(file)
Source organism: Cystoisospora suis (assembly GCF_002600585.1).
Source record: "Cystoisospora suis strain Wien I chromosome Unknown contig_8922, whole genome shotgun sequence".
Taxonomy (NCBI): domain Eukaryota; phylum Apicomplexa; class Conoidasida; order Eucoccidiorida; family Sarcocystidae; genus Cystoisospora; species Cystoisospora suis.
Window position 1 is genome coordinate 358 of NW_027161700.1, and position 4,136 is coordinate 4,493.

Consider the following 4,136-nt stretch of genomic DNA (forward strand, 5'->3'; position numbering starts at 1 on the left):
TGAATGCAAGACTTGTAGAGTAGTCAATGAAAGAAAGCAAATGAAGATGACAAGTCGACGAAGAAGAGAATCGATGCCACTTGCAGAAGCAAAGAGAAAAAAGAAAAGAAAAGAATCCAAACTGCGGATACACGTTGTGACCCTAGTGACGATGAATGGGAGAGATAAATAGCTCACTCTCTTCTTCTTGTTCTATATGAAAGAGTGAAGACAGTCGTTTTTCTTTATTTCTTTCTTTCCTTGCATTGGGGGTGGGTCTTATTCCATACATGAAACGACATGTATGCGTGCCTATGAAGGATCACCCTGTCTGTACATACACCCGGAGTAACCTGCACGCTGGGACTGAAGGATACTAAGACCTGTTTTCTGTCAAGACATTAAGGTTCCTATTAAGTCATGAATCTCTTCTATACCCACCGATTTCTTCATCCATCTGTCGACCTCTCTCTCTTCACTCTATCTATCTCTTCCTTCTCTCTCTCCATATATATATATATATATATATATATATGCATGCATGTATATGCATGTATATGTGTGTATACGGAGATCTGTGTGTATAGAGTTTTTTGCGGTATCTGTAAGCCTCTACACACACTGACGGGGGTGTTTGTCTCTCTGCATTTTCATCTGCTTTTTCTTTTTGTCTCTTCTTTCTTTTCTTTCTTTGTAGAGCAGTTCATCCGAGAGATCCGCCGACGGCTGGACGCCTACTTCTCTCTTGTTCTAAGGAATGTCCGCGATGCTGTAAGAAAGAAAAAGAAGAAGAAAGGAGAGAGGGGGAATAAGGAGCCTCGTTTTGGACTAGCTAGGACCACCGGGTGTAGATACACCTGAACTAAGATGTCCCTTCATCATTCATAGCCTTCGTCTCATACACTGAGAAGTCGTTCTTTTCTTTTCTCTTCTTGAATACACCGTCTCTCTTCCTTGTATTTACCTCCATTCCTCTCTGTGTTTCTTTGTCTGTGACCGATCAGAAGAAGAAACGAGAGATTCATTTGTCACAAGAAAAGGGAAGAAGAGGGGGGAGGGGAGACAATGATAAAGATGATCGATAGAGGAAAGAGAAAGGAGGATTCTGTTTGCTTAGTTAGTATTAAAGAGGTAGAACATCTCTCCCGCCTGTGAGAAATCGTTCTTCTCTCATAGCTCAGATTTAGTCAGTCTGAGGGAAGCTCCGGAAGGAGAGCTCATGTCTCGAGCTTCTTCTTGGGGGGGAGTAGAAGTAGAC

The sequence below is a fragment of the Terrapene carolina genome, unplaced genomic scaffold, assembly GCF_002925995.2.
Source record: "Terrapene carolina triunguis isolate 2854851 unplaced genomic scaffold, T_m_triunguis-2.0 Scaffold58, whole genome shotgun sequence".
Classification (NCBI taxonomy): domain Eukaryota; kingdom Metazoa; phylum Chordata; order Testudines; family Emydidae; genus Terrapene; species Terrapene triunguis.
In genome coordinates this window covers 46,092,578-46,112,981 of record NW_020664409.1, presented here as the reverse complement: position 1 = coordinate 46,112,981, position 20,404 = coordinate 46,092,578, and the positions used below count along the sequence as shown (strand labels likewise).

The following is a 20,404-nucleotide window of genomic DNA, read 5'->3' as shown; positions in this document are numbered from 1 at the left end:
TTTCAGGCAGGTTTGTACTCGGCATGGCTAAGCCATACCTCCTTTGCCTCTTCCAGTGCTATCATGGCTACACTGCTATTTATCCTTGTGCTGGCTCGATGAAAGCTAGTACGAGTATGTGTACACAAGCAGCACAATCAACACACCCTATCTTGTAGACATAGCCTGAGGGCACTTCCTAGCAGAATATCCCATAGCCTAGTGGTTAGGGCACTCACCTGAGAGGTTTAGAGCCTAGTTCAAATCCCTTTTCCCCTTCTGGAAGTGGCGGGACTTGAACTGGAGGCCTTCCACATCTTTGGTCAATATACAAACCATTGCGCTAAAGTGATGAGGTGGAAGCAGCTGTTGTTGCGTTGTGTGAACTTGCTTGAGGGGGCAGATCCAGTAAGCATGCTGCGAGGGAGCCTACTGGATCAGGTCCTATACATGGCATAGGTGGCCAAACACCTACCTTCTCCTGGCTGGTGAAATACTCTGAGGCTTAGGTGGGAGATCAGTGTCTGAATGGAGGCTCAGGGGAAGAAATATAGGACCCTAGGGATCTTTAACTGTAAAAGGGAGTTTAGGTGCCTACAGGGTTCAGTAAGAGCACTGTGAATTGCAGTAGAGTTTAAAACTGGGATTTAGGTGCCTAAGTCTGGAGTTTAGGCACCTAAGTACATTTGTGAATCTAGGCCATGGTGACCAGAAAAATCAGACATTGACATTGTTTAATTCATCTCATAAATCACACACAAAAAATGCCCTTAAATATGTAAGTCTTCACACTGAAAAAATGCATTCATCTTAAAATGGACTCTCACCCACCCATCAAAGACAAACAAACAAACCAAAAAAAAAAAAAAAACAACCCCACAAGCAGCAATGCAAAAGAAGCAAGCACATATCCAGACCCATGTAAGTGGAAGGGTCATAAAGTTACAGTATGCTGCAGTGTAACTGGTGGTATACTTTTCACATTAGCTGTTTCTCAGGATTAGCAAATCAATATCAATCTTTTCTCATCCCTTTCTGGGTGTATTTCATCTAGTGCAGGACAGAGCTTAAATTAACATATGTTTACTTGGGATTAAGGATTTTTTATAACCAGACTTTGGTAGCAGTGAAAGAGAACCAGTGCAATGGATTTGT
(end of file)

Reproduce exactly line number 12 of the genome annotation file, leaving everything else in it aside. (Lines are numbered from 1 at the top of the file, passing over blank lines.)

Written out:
TTTCAGGCAGGTTTGTACTCGGCATGGCTAAGCCATACCTCCTTTGCCTCTTCCAGTGCTATCATGGCTACACTGCTATTTATCCTTGTGCTGGCTCGATGAAAGCTAGTACGAGTATGTGTACACAAGCAGCACAATCAACACACCCTATCTTGTAGACATAGCCTGAGGGCACTTCCTAGCAGAATATCCCATAGCCTAGTGGTTAGGGCACTCACCTGAGAGGTTTAGAGCCTAGTTCAAATCCCTTTTCCCCTTCTGGAAGTGGCGGGACTTGAACTGGAGGCCTTCCACATCTTTGGTCAATATACAAACCATTGCGCTAAAGTGATGAGGTGGAAGCAGCTGTTGTTGCGTTGTGTGAACTTGCTTGAGGGGGCAGATCCAGTAAGCATGCTGCGAGGGAGCCTACTGGATCAGGTCCTATACATGGCATAGGTGGCCAAACACCTACCTTCTCCTGGCTGGTGAAATACTCTGAGGCTTAGGTGGGAGATCAGTGTCTGAATGGAGGCTCAGGGGAAGAAATATAGGACCCTAGGGATCTTTAACTGTAAAAGGGAGTTTAGGTGCCTACAGGGTTCAGTAAGAGCACTGTGAATTGCAGTAGAGTTTAAAACTGGGATTTAGGTGCCTAAGTCTGGAGTTTAGGCACCTAAGTACATTTGTGAATCTAGGCCATGGTGACCAGAAAAATCAGACATTGACATTGTTTAATTCATCTCATAAATCACACACAAAAAATGCCCTTAAATATGTAAGTCTTCACACTGAAAAAATGCATTCATCTTAAAATGGACTCTCACCCACCCATCAAAGACAAACAAACAAACCAAAAAAAAAAAAAAAACAACCCCACAAGCAGCAATGCAAAAGAAGCAAGCACATATCCAGACCCATGTAAGTGGAAGGGTCATAAAGTTACAGTATGCTGCAGTGTAACTGGTGGTATACTTTTCACATTAGCTGTTTCTCAGGATTAGCAAATCAATATCAATCTTTTCTCATCCCTTTCTGGGTGTATTTCATCTAGTGCAGGACAGAGCTTAAATTAACATATGTTTACTTGGGATTAAGGATTTTTTATAACCAGACTTTGGTAGCAGTGAAAGAGAACCAGTGCAATGGATTTGT